Amidst the widespread prevalence of this thinking, we are starting to see changes in the way DAOs are governing themselves. In BanklessDAO, we have started to provide governance-as-a-service, or “meta-governance,” to partner communities.
Meta-governance can be simply defined as governance services offered to a DAO or non-DAO web3 community by a group of governance experts. These services exist on a spectrum and can range from something as comprehensive as running the whole governance function of a DAO to something more light touch, which can involve helping to draft and finalize governance proposals for community members to provide feedback and vote on. This spectrum of services can be defined as an “active governance to passive governance” spectrum, where “active” means more in-depth involvement, and “passive” tending towards more light-touch involvement.
Here is an example of the kind of active and passive meta-governance activities that outside governance experts can conduct. This is by no means exhaustive because the nature of governance itself in web3 is a highly dynamic field.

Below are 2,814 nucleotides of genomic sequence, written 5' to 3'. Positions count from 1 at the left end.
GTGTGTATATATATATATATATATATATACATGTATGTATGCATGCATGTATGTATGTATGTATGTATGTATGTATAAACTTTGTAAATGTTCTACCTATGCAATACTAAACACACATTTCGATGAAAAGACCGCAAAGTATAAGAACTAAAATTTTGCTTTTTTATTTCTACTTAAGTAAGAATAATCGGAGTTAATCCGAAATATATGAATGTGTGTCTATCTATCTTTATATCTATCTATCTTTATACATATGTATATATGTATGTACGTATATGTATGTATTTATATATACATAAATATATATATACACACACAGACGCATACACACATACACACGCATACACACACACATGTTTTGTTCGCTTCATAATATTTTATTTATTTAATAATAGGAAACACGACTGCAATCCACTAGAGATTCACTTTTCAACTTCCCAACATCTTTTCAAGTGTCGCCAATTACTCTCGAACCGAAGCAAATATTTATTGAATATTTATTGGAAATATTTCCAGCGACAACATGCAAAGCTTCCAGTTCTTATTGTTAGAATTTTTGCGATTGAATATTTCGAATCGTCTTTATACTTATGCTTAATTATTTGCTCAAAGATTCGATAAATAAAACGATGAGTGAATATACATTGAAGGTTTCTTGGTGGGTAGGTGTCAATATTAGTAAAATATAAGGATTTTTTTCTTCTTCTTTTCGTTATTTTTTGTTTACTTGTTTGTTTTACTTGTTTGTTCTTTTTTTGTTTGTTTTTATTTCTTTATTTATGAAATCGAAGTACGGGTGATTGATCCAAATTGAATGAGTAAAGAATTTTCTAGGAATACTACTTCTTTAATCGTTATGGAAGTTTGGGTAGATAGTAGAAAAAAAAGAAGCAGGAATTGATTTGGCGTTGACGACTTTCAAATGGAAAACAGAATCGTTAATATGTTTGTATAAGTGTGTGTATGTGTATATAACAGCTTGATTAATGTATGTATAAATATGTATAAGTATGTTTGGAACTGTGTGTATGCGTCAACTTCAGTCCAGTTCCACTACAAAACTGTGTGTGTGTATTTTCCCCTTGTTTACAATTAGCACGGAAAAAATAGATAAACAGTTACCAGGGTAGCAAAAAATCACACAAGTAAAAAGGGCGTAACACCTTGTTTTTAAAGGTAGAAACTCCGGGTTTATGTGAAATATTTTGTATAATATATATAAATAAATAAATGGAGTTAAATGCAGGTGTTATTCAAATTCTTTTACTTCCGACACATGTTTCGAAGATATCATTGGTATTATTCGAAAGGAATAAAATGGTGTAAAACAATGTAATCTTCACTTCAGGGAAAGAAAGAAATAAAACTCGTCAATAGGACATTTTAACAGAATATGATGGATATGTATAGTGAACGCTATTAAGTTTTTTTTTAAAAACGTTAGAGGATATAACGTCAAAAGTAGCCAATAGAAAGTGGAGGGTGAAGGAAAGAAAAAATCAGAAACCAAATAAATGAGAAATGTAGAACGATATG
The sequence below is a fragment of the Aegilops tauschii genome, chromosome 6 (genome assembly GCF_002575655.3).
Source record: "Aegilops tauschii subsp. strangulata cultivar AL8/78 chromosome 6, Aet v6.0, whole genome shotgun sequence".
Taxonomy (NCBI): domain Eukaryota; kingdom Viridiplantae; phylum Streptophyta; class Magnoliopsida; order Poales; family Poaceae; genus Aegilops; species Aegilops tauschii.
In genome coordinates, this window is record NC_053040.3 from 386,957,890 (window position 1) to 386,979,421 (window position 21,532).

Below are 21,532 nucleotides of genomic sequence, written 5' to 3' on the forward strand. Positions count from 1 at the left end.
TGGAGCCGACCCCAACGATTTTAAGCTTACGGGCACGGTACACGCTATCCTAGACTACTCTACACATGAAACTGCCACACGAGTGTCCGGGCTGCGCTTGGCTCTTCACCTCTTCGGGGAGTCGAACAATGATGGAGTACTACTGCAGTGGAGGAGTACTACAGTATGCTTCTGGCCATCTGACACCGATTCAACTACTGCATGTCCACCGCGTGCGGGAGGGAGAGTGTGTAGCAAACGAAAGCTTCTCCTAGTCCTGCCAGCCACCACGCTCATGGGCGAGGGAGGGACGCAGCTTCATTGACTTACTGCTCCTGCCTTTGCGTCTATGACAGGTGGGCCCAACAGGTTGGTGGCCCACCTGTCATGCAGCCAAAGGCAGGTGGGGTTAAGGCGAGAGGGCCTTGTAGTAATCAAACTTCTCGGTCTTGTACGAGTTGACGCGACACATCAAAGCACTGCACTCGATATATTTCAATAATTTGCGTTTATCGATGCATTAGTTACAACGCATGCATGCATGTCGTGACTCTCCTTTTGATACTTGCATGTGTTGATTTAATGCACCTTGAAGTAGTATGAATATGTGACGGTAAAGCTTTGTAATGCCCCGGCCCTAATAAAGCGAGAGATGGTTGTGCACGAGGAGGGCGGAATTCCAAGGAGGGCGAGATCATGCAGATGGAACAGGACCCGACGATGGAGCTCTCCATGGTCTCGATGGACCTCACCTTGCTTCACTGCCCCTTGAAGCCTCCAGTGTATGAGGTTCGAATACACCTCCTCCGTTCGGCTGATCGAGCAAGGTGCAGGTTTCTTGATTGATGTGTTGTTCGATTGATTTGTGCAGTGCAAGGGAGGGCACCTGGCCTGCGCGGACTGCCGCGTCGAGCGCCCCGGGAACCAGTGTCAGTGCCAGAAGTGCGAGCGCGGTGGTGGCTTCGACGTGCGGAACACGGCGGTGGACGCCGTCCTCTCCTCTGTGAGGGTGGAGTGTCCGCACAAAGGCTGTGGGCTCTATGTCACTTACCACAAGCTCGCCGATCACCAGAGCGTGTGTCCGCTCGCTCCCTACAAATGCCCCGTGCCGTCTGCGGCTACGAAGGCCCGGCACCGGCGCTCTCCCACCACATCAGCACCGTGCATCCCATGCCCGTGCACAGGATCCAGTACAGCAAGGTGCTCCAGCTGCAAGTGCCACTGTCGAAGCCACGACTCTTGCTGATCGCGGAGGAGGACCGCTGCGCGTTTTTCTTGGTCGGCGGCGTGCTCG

External parties who can participate in the governance activities of a web3 community can come in different forms, with some being more common than others. These include:
DAOs participating in the governance of other DAOs (common)
A group of governance experts working as an entity participating in the governance of a DAO or web3 community (quite a few instances)
An individual participating in the governance of a DAO or web3 community (rare)